Over the last few months, there’s been a reckoning in the United States involving sexual harassment in the workplace.
A number of powerful men including Hollywood actors, executives, broadcast newsmen and U.S. politicians were fired or forced to step down because of allegations of sexual misconduct.
And women voiced their solidarity through social media with the hashtag #metoo. With sexual harassment dominating the headlines, is this a new chapter for gender equality in the workplace in the U.S. and around the world?
To discuss all of this:
- Shruti Kapoor, gender equality activist and founder of Sayfty
- Stella Amabilis, fellow, leadership and advocacy for Women in Africa, Georgetown University
- Matthew Gutmann, professor of Anthropology and Director of the Brown International Advanced Research Institutes, Brown University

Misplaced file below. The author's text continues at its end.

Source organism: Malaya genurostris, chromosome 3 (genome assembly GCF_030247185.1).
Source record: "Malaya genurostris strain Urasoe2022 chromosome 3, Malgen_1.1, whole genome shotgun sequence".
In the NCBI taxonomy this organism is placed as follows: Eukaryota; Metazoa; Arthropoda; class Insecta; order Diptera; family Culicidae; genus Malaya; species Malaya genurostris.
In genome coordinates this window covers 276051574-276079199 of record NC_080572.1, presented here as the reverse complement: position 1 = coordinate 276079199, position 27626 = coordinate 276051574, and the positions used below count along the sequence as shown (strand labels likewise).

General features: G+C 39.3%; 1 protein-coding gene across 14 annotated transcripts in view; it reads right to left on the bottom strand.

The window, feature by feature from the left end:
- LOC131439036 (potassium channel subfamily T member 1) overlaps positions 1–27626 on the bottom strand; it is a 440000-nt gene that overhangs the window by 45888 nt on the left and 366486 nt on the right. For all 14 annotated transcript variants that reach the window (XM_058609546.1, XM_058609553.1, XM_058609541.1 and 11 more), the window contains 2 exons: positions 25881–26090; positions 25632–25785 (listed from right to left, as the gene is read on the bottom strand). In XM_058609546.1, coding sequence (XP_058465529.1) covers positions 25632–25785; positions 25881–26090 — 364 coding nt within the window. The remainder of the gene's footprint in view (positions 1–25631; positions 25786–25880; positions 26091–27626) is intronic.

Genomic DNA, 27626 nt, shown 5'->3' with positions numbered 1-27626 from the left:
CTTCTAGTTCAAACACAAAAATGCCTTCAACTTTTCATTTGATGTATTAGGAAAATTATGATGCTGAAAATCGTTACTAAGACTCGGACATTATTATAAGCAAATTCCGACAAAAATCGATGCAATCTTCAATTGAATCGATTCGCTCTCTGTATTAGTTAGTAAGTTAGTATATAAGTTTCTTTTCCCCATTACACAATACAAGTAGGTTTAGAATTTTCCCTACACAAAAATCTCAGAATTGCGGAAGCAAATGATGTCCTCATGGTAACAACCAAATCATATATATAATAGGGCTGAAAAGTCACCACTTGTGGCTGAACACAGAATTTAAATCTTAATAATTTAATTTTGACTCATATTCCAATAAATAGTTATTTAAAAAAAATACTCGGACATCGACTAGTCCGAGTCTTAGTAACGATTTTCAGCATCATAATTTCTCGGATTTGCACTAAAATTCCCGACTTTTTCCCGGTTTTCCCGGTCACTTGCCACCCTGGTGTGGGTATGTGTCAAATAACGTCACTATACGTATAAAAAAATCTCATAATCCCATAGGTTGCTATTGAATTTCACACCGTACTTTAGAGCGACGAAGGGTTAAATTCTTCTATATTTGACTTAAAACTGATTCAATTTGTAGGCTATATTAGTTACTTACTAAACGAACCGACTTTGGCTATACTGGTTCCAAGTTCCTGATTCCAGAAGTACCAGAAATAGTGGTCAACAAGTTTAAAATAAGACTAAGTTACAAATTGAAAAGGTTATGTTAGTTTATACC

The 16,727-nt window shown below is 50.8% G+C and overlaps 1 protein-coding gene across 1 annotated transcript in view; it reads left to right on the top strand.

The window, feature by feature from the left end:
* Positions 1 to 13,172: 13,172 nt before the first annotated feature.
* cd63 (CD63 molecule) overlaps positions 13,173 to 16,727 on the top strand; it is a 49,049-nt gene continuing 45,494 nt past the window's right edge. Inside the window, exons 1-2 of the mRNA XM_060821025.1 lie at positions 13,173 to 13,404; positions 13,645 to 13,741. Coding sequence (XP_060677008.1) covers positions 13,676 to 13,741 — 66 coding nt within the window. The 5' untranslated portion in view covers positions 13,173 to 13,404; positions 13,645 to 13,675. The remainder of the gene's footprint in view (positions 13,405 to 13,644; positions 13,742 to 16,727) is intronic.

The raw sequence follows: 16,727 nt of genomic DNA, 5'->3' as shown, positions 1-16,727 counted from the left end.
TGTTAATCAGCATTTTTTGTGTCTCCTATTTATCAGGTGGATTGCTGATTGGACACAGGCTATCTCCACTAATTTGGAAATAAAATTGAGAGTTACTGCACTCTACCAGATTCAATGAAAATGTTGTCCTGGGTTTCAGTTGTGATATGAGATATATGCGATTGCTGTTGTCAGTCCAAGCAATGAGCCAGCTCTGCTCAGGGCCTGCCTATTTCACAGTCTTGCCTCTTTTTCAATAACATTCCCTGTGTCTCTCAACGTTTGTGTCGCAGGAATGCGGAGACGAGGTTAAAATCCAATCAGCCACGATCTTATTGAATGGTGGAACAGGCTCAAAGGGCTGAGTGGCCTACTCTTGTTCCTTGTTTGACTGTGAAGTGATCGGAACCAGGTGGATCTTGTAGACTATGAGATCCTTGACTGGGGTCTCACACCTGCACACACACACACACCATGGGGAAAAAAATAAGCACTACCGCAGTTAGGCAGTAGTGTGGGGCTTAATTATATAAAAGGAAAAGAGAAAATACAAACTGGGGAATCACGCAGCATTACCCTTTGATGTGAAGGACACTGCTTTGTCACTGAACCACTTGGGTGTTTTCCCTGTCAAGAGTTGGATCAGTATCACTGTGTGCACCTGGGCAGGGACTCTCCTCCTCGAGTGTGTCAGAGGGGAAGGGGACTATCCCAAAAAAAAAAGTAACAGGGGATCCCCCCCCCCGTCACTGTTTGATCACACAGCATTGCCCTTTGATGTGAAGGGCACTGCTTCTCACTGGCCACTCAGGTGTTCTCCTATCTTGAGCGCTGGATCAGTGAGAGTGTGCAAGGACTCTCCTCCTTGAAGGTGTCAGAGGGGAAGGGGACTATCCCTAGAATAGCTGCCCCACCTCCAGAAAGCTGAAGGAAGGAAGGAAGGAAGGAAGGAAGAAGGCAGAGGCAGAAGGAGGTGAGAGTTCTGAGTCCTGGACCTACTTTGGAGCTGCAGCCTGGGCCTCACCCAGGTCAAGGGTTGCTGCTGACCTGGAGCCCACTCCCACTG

- Caren Goldberg, associate professor of Management at Bowie State University
"The fastest-moving social change we've seen in decades."
— BBC News (World) (@BBCWorld) December 6, 2017
Transportation Secretary Elaine Chao recalls her own #MeToo moment. Chao says sexual harassment and sexual misconduct among men in the workplace is the "dirty little secret" women have dealt with for a long time.
— NBC News (@NBCNews) December 6, 2017
We have successfully completed 6 #selfdefense workshops with young women in 6 countries during the #16days. Here are pictures from Calgary, CA & Istanbul, Turkey. Thank you, country partners, for facilitating these workshop. More countries: https://t.co/18fp1t4LOY #orangetheworld pic.twitter.com/5Ky95h0CAE
— Sayfty.com (@SayftyCom) December 2, 2017